Further alternative embodiments can be constructed similar to the arrangement shown in FIGS. 5-7, except without a vane 50. Instead, the positioner output shaft 32 is connected directly (e.g., by welding, nuts and bolts, etc.) to the sample manifold 22 as shown at 54 in one embodiment (see FIG. 8) or to guides 56, 58 on either side of the tape 36 and directly below the sample manifold 22 in the other embodiment (see FIG. 9), similar to the ribbon supports for a typewriter ribbon. In the latter embodiment the tape is made sufficiently slack so that it can be moved sidewise, i.e., transversely relative to the manifold, by the positioner shaft 32. In either case, the sample would continuously flow at constant velocity through all of the channel or openings 48 and the positioner output shaft 32 would displace in an axial direction (i.e., transverse to the direction of tape movement) the relative vertical alignment between the sample manifold 22 and the tape 36 in a direct proportion to the ballast discharge rate such that at the maximum discharge rate, the entire tape width would be contacted with sample (coextensive alignment); at one-third of the maximum discharge rate, one-third of the tape width would be contacted with sample (offset alignment); and when there is no ballast water being discharged then none of the flowing sample would contact the tape (non-alignment).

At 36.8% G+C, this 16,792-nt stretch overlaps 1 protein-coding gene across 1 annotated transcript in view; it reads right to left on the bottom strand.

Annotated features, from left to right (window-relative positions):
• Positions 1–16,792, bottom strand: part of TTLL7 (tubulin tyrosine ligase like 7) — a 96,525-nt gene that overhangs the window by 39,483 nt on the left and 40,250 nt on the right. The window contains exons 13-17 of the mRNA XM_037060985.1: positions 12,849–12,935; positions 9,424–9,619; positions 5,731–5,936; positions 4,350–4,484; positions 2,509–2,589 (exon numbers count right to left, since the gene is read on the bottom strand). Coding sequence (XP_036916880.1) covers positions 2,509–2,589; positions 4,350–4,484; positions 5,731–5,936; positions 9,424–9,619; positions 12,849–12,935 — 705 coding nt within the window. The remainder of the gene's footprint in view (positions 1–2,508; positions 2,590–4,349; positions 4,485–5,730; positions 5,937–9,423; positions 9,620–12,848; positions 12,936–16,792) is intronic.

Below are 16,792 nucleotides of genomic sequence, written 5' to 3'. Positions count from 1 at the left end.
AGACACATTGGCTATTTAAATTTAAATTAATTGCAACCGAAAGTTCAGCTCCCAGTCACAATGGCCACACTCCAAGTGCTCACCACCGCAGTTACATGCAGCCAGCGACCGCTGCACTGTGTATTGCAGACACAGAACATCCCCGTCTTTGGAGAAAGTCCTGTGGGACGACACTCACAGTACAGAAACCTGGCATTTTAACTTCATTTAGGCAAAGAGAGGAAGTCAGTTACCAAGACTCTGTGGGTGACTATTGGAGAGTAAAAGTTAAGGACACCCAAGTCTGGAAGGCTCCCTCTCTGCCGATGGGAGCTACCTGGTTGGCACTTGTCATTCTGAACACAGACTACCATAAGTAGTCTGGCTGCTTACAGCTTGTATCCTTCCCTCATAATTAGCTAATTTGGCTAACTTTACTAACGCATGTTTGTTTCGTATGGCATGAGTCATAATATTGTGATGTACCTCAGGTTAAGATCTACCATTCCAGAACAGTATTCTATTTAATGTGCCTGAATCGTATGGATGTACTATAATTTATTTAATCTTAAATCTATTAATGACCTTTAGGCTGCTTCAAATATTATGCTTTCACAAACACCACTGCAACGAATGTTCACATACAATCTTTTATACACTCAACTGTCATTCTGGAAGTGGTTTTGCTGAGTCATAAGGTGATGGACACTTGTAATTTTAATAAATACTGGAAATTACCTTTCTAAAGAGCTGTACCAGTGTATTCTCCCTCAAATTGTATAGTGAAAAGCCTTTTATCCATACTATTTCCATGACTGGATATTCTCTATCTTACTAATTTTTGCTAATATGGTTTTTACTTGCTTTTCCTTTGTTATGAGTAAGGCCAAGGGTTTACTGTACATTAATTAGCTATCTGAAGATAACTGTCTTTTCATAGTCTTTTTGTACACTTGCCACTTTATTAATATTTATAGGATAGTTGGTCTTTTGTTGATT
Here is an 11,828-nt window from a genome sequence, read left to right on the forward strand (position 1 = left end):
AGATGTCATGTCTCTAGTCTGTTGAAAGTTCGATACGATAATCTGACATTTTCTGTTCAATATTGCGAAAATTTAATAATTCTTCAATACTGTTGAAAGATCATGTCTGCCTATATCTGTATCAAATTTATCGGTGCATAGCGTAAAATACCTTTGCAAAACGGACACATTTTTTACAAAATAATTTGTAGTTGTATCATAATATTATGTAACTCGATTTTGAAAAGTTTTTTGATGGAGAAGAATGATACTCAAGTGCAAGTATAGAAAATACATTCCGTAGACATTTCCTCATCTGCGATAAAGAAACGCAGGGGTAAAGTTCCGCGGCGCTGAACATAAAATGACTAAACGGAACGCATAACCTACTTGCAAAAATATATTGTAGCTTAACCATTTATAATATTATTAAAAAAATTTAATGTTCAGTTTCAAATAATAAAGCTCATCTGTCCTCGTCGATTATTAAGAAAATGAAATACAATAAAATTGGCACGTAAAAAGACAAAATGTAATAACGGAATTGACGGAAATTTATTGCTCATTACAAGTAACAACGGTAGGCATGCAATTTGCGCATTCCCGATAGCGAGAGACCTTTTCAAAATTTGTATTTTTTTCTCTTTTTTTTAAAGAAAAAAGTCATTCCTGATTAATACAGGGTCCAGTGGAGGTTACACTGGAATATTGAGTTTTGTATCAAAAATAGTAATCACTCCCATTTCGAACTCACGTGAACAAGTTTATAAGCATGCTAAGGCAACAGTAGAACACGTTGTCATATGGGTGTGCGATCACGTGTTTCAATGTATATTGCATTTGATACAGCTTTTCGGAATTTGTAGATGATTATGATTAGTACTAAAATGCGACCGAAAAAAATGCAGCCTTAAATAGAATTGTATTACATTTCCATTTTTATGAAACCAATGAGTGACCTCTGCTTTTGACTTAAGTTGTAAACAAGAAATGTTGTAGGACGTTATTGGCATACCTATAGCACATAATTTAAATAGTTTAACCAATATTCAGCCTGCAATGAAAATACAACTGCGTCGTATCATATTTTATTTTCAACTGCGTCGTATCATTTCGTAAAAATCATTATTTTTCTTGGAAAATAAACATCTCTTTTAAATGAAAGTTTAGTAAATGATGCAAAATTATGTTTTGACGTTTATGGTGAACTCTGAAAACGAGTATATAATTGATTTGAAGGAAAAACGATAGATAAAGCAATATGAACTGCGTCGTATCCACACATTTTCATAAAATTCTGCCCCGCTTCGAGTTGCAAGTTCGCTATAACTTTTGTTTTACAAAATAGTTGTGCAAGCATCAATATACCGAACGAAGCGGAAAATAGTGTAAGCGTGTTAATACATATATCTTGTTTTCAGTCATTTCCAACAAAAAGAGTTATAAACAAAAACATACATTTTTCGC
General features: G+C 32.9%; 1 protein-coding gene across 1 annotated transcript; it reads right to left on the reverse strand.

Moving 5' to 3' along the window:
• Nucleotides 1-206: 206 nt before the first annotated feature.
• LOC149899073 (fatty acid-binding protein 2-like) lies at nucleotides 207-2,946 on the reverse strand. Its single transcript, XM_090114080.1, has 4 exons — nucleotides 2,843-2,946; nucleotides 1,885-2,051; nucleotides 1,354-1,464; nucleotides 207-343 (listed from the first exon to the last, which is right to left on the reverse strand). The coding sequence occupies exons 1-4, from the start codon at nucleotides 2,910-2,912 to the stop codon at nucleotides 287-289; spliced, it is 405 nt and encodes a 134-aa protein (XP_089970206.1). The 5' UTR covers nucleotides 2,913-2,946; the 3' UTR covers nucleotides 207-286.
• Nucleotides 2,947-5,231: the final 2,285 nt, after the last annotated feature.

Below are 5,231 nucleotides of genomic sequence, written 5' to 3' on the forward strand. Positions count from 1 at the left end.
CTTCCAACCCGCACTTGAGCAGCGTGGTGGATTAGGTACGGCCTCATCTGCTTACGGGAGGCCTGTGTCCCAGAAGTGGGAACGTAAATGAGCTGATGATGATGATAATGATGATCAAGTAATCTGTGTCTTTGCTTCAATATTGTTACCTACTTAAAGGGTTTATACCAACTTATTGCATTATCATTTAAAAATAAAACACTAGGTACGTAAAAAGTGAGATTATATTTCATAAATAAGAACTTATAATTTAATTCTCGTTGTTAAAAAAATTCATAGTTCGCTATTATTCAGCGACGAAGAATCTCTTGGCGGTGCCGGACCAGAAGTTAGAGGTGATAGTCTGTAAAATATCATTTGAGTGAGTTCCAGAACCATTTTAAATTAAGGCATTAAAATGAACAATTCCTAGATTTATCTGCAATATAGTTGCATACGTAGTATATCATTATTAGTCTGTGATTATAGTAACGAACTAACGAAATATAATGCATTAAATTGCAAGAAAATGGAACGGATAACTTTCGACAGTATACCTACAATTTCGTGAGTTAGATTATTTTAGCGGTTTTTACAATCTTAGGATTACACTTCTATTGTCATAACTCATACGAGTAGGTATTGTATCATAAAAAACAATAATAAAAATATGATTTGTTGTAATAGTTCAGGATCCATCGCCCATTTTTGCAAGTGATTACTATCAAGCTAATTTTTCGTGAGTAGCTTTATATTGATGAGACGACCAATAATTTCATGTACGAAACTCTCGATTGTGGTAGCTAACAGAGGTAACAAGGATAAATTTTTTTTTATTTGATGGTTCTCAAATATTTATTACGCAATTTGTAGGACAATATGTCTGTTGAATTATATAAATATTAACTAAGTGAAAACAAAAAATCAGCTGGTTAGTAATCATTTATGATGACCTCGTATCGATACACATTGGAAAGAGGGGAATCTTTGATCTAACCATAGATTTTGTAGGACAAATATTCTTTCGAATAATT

The foregoing combination of nozzle, blockage member and moving lipophilic belt provides the present oil pollution compliance monitor with capability for continuously recording both oil concentration and total oil being discharged. This is possible because the amount of oil retained in any spot or specific location which has been contacted by the oily water sample on the tape is directly proportional to the oil concentration discharged by the tanker at the time that spot was contacted by the sample. The amount of oil adsorbed laterally across the tape width is proportional both to concentration and ballast discharge flow rate (because the movement of the blockage member is proportional to ballast flow rate) and therefore, is directly proportional to the total amount of oil discharged from the ship at the time that the particular tape width is contacted with the sample. Since the tape belt moves at a constant speed during the ballast discharge, the total oil in the belt is directly proportional to the total oil discharged from the tanker during the ballast discharge operation. By analysis of the oil concentration discharged at any particular instant, the total oil discharged at any instant, and liters per mile of oil discharged at any instant and total oil discharged during the voyage can be readily accomplished by removing the tape belt from the ship after the voyage is completed, taking the belt to a laboratory and proceeding as outlined below.